If you want to see traffic islands in action, look at Broadway on the Upper West Side. I’ve been living among them for three and a half decades and I’ve never seen them prevent an emergency vehicle from getting through. They make the area a much safer and pleasanter place in which to walk and shop. And they include barriers with real car-stopping power, so pedestrians taking refuge are actually safe. What’s amazing about Hikind and Kramer is that they can go to a site where a street design improvement is actually working and just flat-out lie about it, even to the extent of lying about their own onscreen images, as commenter station44025 noted. It’s a shame those trees have to die — who knows if future generations will have funds to reinstall them? Or the islands, for that matter.

  • Anonymous

    Routing traffic through this stretch of road while the BQE is being reconstructed – makes sense.  Few impediments to the nonstop rush of motor vehicles all day and night.  Brilliant!

  • Anonymous

    Number of firemen or FDNY representatives Kramer interviews: 0.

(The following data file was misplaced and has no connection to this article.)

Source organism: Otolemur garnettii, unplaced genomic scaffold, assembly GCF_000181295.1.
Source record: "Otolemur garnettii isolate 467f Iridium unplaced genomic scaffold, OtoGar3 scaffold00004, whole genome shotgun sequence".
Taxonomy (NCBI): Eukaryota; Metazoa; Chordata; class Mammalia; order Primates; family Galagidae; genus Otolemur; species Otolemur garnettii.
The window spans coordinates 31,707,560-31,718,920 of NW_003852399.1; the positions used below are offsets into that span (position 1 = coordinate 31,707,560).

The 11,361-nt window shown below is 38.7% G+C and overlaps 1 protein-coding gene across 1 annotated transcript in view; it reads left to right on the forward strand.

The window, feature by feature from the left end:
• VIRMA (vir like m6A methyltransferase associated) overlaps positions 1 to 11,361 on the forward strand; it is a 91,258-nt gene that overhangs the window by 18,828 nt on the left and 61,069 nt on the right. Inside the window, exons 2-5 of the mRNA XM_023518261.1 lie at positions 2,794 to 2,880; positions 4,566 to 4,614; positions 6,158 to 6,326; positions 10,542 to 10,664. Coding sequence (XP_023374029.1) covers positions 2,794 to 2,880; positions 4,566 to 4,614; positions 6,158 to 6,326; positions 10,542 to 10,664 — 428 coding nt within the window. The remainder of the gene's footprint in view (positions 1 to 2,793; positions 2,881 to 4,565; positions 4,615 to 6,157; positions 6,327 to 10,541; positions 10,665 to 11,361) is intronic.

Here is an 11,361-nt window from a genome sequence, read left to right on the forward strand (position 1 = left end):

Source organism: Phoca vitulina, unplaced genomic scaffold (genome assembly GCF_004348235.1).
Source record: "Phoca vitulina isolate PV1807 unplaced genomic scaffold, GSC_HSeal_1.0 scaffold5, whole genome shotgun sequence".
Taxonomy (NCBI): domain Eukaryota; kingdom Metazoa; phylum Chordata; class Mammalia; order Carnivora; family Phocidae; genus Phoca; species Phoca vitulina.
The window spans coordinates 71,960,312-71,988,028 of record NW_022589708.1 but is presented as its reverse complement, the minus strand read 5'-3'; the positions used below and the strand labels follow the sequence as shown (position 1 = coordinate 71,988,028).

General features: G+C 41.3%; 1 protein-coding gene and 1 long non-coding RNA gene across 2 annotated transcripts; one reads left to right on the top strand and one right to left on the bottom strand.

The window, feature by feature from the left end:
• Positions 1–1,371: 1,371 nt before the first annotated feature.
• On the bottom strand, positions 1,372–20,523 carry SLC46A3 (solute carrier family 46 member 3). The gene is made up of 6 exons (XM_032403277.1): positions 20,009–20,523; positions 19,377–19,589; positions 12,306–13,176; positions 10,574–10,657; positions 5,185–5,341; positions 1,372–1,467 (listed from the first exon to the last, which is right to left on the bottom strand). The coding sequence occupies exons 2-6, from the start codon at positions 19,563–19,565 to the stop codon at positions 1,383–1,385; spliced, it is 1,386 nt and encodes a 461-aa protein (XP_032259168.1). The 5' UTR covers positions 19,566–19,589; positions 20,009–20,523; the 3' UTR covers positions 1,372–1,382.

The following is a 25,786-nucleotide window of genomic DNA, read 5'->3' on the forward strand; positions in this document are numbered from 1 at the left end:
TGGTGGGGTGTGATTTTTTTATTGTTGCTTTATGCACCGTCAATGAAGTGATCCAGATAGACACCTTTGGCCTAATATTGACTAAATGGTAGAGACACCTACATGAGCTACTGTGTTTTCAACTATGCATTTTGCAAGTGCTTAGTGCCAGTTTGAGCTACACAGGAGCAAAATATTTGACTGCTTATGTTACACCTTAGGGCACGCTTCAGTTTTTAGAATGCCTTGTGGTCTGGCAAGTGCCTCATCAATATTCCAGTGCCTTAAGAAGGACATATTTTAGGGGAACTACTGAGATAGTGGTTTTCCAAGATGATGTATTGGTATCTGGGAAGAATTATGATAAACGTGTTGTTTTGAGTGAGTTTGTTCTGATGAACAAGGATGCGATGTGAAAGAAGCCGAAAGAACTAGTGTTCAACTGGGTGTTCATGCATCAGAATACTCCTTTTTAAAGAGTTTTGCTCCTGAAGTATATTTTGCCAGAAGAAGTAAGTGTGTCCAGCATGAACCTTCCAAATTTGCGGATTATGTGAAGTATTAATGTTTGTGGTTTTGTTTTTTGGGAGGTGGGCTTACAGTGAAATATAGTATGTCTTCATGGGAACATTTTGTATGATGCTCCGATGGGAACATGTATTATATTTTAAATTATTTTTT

Number of ambulance drivers of union representatives Kramer interviews: 0.
    Number of hospital administrators or spokespeople Kramer interviews: 0.
    Number of deli owners Kramer interviews: 1.

    Kramer’s days as a journalist are long behind her.

    The first time a person dies crossing this street, the deli owner’s quote about celebrating the island’s removal should be played on infinite loop.  Hikind’s quote about pedestrian islands putting people at risk should also not be forgotten.

  • With Marcia Kramer’s hard-earned rep as the lone defender of emergency vehicles caught up in street obstructions,  I’m sure we can count on her support and “citizen journalism” next time the congestion pricing debate flares up. 

    Right, Marcia?

  • Lisa

    apparently marcia kramer is never going to get old.

  • Anonymous